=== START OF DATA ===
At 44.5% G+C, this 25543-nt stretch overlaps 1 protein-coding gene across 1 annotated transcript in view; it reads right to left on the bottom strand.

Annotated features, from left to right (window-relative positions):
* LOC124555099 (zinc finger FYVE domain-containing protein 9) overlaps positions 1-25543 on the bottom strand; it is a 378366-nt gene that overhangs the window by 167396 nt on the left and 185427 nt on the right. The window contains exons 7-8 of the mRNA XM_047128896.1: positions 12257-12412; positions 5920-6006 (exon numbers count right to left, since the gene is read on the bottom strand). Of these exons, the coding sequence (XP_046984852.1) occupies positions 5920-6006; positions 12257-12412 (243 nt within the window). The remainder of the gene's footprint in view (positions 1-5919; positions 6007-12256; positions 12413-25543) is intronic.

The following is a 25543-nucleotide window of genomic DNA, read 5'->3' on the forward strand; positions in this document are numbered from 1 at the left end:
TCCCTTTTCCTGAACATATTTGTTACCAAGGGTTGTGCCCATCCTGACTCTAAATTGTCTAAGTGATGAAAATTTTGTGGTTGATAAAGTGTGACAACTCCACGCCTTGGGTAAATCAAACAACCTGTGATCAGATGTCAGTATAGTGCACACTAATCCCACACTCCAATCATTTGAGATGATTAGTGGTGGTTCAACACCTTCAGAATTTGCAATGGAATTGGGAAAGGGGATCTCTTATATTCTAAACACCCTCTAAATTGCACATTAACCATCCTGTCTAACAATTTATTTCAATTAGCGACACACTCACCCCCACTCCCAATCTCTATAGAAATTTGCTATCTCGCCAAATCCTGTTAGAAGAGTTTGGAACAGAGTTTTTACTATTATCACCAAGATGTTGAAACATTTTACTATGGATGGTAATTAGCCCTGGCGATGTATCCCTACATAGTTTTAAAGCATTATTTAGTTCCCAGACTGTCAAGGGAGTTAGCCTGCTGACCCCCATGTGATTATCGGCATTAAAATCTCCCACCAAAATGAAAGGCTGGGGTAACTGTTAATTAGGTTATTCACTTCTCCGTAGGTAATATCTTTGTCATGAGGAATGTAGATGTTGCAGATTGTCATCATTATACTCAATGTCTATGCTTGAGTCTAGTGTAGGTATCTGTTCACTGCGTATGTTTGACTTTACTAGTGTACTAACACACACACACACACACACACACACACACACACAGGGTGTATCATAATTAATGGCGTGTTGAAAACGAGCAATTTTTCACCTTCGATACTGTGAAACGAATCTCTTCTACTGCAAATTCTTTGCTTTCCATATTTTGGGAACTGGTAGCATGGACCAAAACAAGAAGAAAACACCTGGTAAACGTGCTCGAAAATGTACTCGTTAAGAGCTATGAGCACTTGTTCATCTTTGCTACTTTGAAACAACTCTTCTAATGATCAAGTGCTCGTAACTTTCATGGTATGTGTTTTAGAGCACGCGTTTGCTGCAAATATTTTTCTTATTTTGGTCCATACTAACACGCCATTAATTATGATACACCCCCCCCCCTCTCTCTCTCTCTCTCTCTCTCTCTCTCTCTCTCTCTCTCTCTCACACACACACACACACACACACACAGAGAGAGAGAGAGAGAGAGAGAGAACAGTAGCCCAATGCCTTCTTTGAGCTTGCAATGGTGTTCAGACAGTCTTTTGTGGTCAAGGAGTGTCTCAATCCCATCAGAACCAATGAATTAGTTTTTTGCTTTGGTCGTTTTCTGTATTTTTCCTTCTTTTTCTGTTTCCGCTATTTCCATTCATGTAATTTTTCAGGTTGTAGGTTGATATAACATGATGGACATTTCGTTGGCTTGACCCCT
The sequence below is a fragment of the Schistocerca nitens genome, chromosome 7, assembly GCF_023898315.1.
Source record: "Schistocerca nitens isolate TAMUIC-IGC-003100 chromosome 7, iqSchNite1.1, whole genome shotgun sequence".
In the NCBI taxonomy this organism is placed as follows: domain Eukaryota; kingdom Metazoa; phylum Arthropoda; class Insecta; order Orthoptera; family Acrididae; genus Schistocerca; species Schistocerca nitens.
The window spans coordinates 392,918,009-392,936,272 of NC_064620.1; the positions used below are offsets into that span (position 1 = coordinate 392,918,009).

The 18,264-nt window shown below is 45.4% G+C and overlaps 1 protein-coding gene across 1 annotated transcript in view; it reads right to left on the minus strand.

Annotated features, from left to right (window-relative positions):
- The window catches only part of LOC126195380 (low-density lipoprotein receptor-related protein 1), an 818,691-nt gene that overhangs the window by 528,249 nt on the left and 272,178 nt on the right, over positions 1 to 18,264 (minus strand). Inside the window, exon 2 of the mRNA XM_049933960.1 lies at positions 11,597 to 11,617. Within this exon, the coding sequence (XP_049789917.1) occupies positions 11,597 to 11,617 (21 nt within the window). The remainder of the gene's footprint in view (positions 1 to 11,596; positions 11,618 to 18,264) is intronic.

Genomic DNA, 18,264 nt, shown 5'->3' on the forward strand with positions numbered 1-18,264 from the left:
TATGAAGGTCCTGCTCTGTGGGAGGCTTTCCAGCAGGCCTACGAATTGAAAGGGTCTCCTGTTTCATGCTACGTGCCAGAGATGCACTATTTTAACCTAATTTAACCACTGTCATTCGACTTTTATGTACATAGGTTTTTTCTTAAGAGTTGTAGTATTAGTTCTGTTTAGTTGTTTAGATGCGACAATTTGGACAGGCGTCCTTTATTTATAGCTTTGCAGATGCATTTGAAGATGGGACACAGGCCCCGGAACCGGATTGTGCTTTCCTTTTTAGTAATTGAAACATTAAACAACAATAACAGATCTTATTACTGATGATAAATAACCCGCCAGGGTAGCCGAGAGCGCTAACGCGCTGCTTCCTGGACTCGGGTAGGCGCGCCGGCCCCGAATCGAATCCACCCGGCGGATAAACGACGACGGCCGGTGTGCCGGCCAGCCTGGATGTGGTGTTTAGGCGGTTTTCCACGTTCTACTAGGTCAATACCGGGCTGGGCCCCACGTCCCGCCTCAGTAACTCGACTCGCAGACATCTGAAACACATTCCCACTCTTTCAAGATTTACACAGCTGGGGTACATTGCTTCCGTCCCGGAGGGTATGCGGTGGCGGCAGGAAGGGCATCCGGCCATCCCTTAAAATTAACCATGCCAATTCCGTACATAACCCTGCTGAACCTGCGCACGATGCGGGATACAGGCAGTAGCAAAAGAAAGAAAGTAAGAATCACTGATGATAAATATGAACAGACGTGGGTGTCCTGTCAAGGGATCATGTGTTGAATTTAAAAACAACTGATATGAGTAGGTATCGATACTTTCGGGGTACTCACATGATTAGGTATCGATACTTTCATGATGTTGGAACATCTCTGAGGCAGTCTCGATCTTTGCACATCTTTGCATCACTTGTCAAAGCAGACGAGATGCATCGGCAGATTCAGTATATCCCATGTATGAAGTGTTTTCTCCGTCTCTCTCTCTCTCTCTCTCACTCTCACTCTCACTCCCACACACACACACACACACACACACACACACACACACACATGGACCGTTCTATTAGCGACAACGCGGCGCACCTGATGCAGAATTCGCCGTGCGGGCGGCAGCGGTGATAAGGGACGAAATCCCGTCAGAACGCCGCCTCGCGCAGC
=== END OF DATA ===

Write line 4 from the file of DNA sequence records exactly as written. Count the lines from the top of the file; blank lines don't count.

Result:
The following is a 25543-nucleotide window of genomic DNA, read 5'->3' on the forward strand; positions in this document are numbered from 1 at the left end: